Dorcas' Message for Teachers
Dorcas, a high school newcomer student who is featured in the film, shares some important thoughts for teachers (additional video not in the documentary film):
So we're here at Wichita North and this is Dorcas, a senior, 19 years old and originally from Congo. She and her family ended up in South Africa when she was 12 years old, getting away from some tough times in Congo. Dorcas has been really helpful to us, helping us understand that high school students really need a little help in processing what they're listening to, that learning to read and write aren't that difficult for all of the newcomer students but it –and it's the easier of the three – but listening and really processing what they're listening to can be pretty difficult. I asked Dorcas, do you like to be called a newcomer student or a refugee student? And she said either. And then I said… what did I say after that? Do you just want to be called a student, right? Yeah… But, as a student here at Wichita North High School, you have experienced a lot in your 19 years of life. And Dorcas I know that we have students here in the United States that have been through really difficult things too - with their families or their life. Difficulty exists everywhere. But in the United States it's pretty safe to say that the students here haven't been in a war. They haven't had to flee from where they live because of politics or fighting or serious health epidemics or things like that.
I've been a teacher for over 25 years and I think it's really important for our teachers in our big schools and our little schools in the United States to understand that students like yourself that have come from another country like you have, like Congo, have experienced some real difficult moments in their life and used it in class here at the high school by students who haven't had to flee from danger or learn a new language just so they could live somewhere else and leave their home. Talk to me a little bit about what do you think teachers need to know about our newcomer students, our refugee students, students – just students like you?
I think teachers should know that it's important that they're speaking a little more different. Because for me I learned that the teachers who – like impacting with you – can learn a new language because me, and I like… the teacher that I had in South Africa will come to my house even to talk my father about how to improve my English, how to write it. And sometimes you even come in with a dictionary. At the time that my father was in South Africa we didn't have a phone that time, so he would come off a phone and then translate whatever I want to say to me to his phone and then say things so I hear it. It was not fun but it helped with that at the time.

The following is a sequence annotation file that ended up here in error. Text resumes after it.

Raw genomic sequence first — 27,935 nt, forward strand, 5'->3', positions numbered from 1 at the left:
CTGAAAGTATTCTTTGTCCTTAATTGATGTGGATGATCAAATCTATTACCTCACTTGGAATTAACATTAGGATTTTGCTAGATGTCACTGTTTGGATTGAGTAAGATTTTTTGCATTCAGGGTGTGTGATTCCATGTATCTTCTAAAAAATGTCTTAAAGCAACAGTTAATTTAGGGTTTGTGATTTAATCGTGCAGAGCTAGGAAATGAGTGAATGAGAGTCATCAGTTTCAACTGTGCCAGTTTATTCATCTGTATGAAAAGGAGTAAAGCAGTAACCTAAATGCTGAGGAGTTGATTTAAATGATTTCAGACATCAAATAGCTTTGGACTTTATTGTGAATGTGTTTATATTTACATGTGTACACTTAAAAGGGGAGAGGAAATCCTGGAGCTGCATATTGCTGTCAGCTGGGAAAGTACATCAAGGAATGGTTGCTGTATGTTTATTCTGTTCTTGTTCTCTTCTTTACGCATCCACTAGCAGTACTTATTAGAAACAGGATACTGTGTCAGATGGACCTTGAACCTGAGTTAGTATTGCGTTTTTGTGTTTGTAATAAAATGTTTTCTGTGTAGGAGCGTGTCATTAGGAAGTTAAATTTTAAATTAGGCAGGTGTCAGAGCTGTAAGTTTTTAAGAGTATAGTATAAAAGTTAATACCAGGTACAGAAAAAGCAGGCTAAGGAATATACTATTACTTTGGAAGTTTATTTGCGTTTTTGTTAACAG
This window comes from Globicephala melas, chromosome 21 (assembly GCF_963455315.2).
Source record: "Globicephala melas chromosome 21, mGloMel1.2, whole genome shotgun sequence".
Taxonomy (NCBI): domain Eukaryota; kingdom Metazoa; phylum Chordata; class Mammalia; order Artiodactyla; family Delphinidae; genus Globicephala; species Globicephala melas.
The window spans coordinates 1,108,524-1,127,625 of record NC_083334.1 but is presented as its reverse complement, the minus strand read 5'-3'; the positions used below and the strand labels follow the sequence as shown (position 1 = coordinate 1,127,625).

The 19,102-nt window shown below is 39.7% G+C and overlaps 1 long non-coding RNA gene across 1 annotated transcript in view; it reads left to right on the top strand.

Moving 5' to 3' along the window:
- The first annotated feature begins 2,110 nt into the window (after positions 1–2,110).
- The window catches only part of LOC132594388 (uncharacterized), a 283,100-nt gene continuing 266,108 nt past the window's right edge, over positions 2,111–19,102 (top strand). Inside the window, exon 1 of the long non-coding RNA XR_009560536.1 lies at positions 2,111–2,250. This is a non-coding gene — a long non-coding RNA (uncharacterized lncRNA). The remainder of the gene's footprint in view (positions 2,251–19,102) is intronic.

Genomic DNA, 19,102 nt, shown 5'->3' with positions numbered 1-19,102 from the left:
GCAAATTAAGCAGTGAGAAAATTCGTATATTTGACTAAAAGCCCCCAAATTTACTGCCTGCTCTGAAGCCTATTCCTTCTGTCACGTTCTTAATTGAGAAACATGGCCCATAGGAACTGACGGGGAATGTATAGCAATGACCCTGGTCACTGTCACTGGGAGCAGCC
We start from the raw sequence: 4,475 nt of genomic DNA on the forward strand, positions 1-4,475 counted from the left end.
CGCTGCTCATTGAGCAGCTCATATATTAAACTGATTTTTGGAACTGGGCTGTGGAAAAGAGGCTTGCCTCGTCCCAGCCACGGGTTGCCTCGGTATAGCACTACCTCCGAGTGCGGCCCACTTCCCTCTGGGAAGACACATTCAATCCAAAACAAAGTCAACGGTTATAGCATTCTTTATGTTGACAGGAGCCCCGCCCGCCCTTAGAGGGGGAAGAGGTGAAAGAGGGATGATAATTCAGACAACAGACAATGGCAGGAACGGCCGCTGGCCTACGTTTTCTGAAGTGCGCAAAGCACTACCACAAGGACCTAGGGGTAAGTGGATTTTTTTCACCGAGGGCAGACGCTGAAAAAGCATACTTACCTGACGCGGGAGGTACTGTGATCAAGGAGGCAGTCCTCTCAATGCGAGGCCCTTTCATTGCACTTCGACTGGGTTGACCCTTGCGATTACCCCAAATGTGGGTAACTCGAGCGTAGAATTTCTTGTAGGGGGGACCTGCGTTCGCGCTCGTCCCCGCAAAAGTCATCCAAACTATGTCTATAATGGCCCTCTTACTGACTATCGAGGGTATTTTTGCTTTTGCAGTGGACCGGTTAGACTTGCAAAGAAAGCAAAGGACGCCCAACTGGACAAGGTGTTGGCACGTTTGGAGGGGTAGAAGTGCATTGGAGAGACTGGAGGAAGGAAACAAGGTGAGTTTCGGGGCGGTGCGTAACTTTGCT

Okay, and do you think it's important for your teachers here at the school to develop a friendly relationship with you and know about your life. Is that important to you? They need to encourage like – oh that teacher still like want me to improve in this or that – then like who inspire yourself always to go to school because that teacher still working for us. Okay, so you're motivated by a teacher who cares about you. Yes. Why do you think that is? Because I also had a teacher who would come to my house and say, Dorcas you can do this. You can learn this language because you have to learn like five more the road to get here, so you can still learn this much. You know I also think I'll add to that, because we're human beings, right? And we aren't all just work, work, work. People are relational. People need to care about other people and people need to know they're cared about. Yes. Do you think refugee students need to know that more than other students? Oh yeah. Why? Because like, women like motivation because we – for me I remember – a teacher that I met that where I was going to apply for school. She is still my friend even now. I never wanted to go to school in the United States but she like, when they tell me – does she still need to go to school? You're still young. Even today whenever she sees me, she reminds me of everything that I told her on the first day. Mmm, that's, that's really nice. You know, I have students that I've had for 25 years that I've stayed in touch with, or that I know that crossing paths with me in their life or them being in my life changed both of us for the better.
Do you ever – so I think what I'm curious about is – did the experiences you had in Congo and South Africa, that the difficult experiences there, do they ever bubble to the surface of your memories here? Do you ever have a day when you remember too much? Oh yeah. How do you, how do you pull out of that and smile again? Oh, I just quit the remember and tell myself, do you remember the times you went through in South Africa? Well, someday I will go there in South Africa and show them what I've made out of myself, and help some of the students that are there – that are refugees – and help them to pass through whatever I've just went through. I think that's an important thing too, about being a human being, is that we pass on what we've learned and we help those that come behind us. Yeah, all right, I'm glad you shared your story with us.
Download the eBook at New Prairie Press
Published April 2019
Recommended Citation: Harlow, Trina D., "Journey to Refuge: Understanding Refugees, Exploring Trauma, and Best Practices for Newcomers and Schools" (2019). NPP eBooks. 26. https://newprairiepress.org/ebooks/26
This work is licensed under a Creative Commons Attribution-NonCommercial 4.0 International License.
See the full Refuge in the Heartland documentary
For more information about the eBook or film, please contact Dr. Trina Harlow, Book Editor and Film Co-Director, at firstname.lastname@example.org.